Photo project celebrates Kahnawake boys with braids

Charlie Mayo has been growing his hair since he was born.

“It’s important because our ancestors had long hair,” said Mayo, a kanien’kehá:ka (mohawk) from Kahnawake, south of Montreal.

The 10-year-old boy is among three dozen in his community photographed for a campaign to celebrate boys with pigtails.

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“It was really fun,” he said of the photoshoot.

“I liked it because it encourages other guys to grow their hair long.”

Ten-year-old Charlie Mayo has been growing his hair out since the day he was born. (Engelshorn Photography)

When Mayo was younger, he said his friends in his community laughed at him and called him a girl because of the length of his hair. Kaianohon Beauchamp is concerned as her four-year-old son Ratewennattókha starts kindergarten this year.

“He has beautiful natural curls, so I never wanted to cut him,” Beauchamp said.

After seeing posters of the Back the Braid campaign on Facebook earlier this month, she approached photographer Angel Horn with the idea of ​​offering free portraits to boys who let their hair out.

Kaianohon Beauchamp’s four-year-old son, Ratewennattókha, was one of the many boys photographed for the campaign. (Engelshorn Photography)

“He was in his element, posing and everything. It was so great. I almost cried,” Beauchamp said when her son was photographed.

Horn has photographed similar campaigns to celebrate people in her community with Down Syndrome, autism, gender diversity, and those on the road to recovery. She said photography can be a powerful medium for raising awareness and encouraging a sense of pride and empowerment for those photographed. This matter is close to her heart because three of her sons have long hair.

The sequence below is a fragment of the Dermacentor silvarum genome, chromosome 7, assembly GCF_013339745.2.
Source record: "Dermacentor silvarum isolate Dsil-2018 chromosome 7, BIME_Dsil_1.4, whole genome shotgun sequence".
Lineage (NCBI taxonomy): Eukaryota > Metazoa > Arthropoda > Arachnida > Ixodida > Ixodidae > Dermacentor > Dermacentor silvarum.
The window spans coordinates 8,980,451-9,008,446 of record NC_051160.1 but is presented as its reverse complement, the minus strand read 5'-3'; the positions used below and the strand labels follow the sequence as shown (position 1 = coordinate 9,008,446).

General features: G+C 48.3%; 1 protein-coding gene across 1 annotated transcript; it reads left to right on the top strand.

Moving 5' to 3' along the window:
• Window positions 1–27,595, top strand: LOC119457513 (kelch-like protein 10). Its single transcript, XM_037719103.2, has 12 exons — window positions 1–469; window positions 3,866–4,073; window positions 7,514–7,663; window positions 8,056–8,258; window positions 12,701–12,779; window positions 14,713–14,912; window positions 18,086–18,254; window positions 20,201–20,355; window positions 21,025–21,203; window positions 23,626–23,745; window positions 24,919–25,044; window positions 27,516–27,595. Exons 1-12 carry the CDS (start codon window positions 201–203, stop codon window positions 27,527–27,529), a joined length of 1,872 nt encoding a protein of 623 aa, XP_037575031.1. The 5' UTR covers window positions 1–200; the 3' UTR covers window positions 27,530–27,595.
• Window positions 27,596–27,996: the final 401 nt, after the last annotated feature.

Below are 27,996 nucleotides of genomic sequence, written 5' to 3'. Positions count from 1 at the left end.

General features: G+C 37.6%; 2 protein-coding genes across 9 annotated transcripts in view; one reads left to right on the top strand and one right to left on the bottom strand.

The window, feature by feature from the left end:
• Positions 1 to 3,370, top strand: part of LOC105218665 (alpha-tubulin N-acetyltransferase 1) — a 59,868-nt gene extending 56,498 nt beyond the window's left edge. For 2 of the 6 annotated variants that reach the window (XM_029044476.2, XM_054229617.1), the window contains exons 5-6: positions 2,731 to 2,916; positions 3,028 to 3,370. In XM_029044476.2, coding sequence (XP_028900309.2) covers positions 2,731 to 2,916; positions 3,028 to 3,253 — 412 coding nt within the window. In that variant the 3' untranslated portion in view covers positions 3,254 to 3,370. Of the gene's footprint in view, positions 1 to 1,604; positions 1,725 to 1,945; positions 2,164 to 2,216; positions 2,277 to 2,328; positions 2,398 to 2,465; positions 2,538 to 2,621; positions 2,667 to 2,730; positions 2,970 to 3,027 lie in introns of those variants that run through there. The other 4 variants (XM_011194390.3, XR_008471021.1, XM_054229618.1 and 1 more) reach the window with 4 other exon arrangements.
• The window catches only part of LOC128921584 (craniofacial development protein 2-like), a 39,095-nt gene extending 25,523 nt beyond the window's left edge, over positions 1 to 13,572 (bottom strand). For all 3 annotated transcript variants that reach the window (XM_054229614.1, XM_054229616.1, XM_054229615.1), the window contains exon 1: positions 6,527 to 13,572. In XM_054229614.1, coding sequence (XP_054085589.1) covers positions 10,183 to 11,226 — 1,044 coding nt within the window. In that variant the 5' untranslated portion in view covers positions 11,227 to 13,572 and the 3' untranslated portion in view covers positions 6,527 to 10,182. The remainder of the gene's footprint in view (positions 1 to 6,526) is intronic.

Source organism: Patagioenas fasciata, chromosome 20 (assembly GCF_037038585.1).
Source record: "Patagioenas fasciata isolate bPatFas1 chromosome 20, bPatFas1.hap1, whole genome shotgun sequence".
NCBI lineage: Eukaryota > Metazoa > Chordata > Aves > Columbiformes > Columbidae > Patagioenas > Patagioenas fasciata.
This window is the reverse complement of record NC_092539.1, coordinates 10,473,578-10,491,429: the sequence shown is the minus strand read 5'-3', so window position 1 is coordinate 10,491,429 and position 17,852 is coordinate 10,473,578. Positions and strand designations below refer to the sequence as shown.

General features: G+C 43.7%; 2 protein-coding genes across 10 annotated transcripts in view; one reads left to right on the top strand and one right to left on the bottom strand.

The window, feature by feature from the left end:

Your youngest started growing his hair two years ago.

“My boy looks up to his older brothers who have long hair,” said Horn.

“One of his older brothers grew his hair out because he said he felt connected to the earth.”

Support the Braid campaign

The Back the Braid campaign was created by professional lacrosse players, the Thompson brothers. In 2019, Lyle Thompson was harassed by fans and a game announcer.

He and his brothers started the campaign to help people understand the importance of the braid in Indigenous cultures and to help young Indigenous boys feel more confident wearing braids.

Other organizations have since developed similar campaigns, including the National Indian Education Association in the US, which posted several posters on social media to promote Back the Braid for the back-to-school season.

Behind the scenes of 4-year-old Ratewennattókha Deer’s photoshoot with pigtails. (Submitted by Kaianohon Beauchamp)

For Horn, it’s important that boys with pigtails are celebrated and supported to fight bullying – both inside and outside of Kahnawake.

“All these guys, including my sons, are all so proud of their hair,” Horn said.

“It brings so much awareness…. It gives them a voice.”

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